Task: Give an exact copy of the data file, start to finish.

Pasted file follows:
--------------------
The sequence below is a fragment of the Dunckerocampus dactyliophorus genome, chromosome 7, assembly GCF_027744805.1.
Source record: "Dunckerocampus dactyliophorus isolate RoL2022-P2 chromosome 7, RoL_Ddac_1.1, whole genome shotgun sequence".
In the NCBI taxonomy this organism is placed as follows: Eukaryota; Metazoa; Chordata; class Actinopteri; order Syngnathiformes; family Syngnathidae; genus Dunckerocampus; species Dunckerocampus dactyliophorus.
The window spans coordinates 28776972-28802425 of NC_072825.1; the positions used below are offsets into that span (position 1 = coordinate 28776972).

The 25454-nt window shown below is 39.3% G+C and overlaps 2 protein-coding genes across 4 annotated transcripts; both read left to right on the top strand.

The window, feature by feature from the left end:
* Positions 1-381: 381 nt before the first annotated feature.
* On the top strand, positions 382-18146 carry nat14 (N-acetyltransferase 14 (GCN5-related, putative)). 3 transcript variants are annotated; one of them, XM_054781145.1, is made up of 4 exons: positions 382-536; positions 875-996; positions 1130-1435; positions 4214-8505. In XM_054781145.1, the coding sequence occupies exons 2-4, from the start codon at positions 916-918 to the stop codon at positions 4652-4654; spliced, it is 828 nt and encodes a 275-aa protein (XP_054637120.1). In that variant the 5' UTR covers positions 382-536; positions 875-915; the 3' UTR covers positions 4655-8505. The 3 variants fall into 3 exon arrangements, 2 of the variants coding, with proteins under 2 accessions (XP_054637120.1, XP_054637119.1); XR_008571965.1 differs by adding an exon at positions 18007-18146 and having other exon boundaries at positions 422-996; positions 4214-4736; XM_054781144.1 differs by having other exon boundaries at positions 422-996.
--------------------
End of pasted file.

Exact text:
The sequence below is a fragment of the Dunckerocampus dactyliophorus genome, chromosome 7, assembly GCF_027744805.1.
Source record: "Dunckerocampus dactyliophorus isolate RoL2022-P2 chromosome 7, RoL_Ddac_1.1, whole genome shotgun sequence".
In the NCBI taxonomy this organism is placed as follows: Eukaryota; Metazoa; Chordata; class Actinopteri; order Syngnathiformes; family Syngnathidae; genus Dunckerocampus; species Dunckerocampus dactyliophorus.
The window spans coordinates 28776972-28802425 of NC_072825.1; the positions used below are offsets into that span (position 1 = coordinate 28776972).

The 25454-nt window shown below is 39.3% G+C and overlaps 2 protein-coding genes across 4 annotated transcripts; both read left to right on the top strand.

The window, feature by feature from the left end:
* Positions 1-381: 381 nt before the first annotated feature.
* On the top strand, positions 382-18146 carry nat14 (N-acetyltransferase 14 (GCN5-related, putative)). 3 transcript variants are annotated; one of them, XM_054781145.1, is made up of 4 exons: positions 382-536; positions 875-996; positions 1130-1435; positions 4214-8505. In XM_054781145.1, the coding sequence occupies exons 2-4, from the start codon at positions 916-918 to the stop codon at positions 4652-4654; spliced, it is 828 nt and encodes a 275-aa protein (XP_054637120.1). In that variant the 5' UTR covers positions 382-536; positions 875-915; the 3' UTR covers positions 4655-8505. The 3 variants fall into 3 exon arrangements, 2 of the variants coding, with proteins under 2 accessions (XP_054637120.1, XP_054637119.1); XR_008571965.1 differs by adding an exon at positions 18007-18146 and having other exon boundaries at positions 422-996; positions 4214-4736; XM_054781144.1 differs by having other exon boundaries at positions 422-996.